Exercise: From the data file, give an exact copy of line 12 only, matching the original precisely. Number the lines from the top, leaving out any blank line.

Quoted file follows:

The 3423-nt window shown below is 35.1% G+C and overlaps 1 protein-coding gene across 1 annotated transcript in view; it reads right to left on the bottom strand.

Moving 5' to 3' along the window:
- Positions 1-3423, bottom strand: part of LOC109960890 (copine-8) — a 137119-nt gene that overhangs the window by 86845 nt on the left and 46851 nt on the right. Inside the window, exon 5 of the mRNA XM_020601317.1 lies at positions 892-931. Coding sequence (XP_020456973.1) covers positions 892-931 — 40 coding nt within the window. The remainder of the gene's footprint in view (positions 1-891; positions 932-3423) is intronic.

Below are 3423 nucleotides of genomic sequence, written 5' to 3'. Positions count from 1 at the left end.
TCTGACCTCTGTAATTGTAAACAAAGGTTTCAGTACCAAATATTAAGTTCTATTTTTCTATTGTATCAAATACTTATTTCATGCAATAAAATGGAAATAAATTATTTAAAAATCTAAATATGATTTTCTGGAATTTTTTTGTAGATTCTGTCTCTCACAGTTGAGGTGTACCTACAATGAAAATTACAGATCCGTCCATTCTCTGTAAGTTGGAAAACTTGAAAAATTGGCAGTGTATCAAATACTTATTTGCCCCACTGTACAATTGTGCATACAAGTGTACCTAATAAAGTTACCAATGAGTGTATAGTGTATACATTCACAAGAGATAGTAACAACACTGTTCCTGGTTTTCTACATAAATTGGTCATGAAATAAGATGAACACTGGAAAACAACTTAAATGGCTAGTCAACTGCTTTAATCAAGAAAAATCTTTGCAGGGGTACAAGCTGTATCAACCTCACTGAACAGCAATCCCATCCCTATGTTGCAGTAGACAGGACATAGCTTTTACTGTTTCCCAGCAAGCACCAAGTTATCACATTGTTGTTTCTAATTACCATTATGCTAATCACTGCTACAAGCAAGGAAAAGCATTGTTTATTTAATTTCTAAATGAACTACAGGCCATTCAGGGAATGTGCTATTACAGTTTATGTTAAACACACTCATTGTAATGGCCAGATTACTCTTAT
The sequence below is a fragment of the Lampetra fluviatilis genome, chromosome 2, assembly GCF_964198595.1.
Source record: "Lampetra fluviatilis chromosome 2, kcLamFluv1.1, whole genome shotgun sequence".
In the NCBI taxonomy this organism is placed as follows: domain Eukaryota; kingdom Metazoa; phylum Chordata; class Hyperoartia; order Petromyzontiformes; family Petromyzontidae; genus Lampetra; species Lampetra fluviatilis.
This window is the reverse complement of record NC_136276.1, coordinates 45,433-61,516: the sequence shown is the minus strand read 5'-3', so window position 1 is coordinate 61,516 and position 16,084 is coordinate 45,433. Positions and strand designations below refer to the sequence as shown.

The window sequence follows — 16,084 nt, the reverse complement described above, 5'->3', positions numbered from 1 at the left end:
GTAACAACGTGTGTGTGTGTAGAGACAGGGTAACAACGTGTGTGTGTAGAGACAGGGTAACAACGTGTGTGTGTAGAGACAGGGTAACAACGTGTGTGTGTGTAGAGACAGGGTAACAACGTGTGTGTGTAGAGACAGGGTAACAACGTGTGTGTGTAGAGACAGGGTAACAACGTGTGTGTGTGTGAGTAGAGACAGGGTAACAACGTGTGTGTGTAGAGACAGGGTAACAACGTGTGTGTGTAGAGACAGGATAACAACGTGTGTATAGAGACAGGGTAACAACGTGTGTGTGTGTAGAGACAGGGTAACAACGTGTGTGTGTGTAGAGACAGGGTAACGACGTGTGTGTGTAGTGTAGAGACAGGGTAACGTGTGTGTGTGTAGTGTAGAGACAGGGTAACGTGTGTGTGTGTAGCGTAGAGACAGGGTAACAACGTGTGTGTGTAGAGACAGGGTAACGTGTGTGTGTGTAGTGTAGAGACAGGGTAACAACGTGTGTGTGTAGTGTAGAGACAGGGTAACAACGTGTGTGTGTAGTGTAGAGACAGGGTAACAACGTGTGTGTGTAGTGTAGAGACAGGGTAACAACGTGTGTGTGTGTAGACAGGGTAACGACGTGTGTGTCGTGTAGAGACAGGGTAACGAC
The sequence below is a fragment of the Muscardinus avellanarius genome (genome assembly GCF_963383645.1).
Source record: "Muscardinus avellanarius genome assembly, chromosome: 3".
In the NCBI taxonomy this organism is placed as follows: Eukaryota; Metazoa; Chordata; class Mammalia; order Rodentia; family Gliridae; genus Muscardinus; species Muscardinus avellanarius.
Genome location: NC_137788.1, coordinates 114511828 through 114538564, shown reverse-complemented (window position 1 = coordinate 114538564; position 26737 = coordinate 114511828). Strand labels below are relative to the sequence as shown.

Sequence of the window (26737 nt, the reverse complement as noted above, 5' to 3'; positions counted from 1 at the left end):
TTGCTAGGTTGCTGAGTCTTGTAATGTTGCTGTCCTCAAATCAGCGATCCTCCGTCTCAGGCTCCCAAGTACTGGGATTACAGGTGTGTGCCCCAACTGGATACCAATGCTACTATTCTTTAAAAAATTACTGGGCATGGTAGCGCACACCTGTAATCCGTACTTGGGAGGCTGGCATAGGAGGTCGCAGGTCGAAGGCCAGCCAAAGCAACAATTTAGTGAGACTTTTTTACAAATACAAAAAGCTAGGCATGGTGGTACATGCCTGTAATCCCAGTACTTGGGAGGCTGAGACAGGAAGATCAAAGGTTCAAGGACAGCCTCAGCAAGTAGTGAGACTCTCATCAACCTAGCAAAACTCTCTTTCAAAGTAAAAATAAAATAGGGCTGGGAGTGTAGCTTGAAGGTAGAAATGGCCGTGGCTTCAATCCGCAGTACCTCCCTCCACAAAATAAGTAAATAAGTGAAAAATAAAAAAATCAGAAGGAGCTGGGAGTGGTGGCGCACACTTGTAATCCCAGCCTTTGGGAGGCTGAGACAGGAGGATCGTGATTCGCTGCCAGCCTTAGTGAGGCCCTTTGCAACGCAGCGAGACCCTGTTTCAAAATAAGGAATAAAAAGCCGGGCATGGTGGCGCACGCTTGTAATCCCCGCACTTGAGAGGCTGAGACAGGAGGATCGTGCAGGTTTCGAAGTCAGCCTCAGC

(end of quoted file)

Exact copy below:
The sequence below is a fragment of the Muscardinus avellanarius genome (genome assembly GCF_963383645.1).